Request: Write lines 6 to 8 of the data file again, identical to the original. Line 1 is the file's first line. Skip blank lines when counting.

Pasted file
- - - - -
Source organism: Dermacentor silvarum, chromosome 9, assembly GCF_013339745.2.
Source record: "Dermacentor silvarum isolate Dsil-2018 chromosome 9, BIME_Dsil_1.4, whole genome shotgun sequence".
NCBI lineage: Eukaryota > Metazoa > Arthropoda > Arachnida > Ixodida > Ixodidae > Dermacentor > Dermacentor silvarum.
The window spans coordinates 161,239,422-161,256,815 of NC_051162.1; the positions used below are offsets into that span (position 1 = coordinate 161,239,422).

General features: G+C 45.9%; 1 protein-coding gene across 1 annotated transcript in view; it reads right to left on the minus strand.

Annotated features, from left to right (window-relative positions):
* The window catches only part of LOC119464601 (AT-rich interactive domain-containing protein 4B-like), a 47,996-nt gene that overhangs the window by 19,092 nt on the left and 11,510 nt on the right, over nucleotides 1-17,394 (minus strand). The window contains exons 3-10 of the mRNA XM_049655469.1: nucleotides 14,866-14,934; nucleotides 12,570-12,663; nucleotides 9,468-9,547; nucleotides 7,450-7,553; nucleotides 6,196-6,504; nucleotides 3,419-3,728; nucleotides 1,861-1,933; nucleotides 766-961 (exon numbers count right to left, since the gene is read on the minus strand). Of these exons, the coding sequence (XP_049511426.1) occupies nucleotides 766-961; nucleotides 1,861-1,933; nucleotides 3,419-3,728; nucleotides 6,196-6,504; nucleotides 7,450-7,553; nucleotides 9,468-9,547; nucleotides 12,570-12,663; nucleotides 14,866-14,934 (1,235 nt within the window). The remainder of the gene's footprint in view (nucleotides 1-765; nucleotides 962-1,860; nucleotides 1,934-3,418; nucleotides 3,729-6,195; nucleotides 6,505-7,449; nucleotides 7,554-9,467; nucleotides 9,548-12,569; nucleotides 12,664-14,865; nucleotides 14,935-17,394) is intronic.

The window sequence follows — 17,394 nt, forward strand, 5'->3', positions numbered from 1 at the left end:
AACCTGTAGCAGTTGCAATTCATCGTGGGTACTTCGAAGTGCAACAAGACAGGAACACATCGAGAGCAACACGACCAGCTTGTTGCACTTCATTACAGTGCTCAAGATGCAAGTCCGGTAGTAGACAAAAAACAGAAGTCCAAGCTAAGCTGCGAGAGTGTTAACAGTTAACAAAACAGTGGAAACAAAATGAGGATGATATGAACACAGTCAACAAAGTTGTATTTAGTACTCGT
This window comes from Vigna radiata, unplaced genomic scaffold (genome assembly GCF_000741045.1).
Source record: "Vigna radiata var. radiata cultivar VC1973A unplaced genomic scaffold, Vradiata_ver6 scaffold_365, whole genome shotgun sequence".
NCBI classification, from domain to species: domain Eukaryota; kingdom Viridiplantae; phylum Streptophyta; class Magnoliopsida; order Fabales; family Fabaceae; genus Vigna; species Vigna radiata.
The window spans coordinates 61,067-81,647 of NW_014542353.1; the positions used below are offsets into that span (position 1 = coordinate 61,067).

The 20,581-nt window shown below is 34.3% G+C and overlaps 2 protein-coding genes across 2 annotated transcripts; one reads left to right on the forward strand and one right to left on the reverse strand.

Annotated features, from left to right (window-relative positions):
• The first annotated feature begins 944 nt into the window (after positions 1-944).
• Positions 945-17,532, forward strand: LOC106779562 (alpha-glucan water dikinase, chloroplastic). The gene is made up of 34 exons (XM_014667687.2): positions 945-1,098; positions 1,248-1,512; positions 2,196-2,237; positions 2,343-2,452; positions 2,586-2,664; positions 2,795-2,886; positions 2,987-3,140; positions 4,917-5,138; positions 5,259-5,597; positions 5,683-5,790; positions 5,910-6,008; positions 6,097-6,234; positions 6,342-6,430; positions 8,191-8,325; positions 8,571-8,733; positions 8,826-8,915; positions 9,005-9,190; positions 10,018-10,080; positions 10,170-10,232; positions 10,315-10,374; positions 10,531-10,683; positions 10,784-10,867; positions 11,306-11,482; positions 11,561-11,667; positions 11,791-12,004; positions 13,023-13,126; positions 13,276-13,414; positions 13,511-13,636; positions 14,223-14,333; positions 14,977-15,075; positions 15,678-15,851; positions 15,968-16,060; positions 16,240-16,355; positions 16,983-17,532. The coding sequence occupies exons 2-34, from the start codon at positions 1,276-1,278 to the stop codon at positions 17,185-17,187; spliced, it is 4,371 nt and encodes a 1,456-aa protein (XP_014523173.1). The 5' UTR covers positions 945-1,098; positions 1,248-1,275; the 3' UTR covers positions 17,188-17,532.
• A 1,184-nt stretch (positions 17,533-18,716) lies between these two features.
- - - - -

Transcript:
Annotated features, from left to right (window-relative positions):
* The window catches only part of LOC119464601 (AT-rich interactive domain-containing protein 4B-like), a 47,996-nt gene that overhangs the window by 19,092 nt on the left and 11,510 nt on the right, over nucleotides 1-17,394 (minus strand). The window contains exons 3-10 of the mRNA XM_049655469.1: nucleotides 14,866-14,934; nucleotides 12,570-12,663; nucleotides 9,468-9,547; nucleotides 7,450-7,553; nucleotides 6,196-6,504; nucleotides 3,419-3,728; nucleotides 1,861-1,933; nucleotides 766-961 (exon numbers count right to left, since the gene is read on the minus strand). Of these exons, the coding sequence (XP_049511426.1) occupies nucleotides 766-961; nucleotides 1,861-1,933; nucleotides 3,419-3,728; nucleotides 6,196-6,504; nucleotides 7,450-7,553; nucleotides 9,468-9,547; nucleotides 12,570-12,663; nucleotides 14,866-14,934 (1,235 nt within the window). The remainder of the gene's footprint in view (nucleotides 1-765; nucleotides 962-1,860; nucleotides 1,934-3,418; nucleotides 3,729-6,195; nucleotides 6,505-7,449; nucleotides 7,554-9,467; nucleotides 9,548-12,569; nucleotides 12,664-14,865; nucleotides 14,935-17,394) is intronic.

The window sequence follows — 17,394 nt, forward strand, 5'->3', positions numbered from 1 at the left end: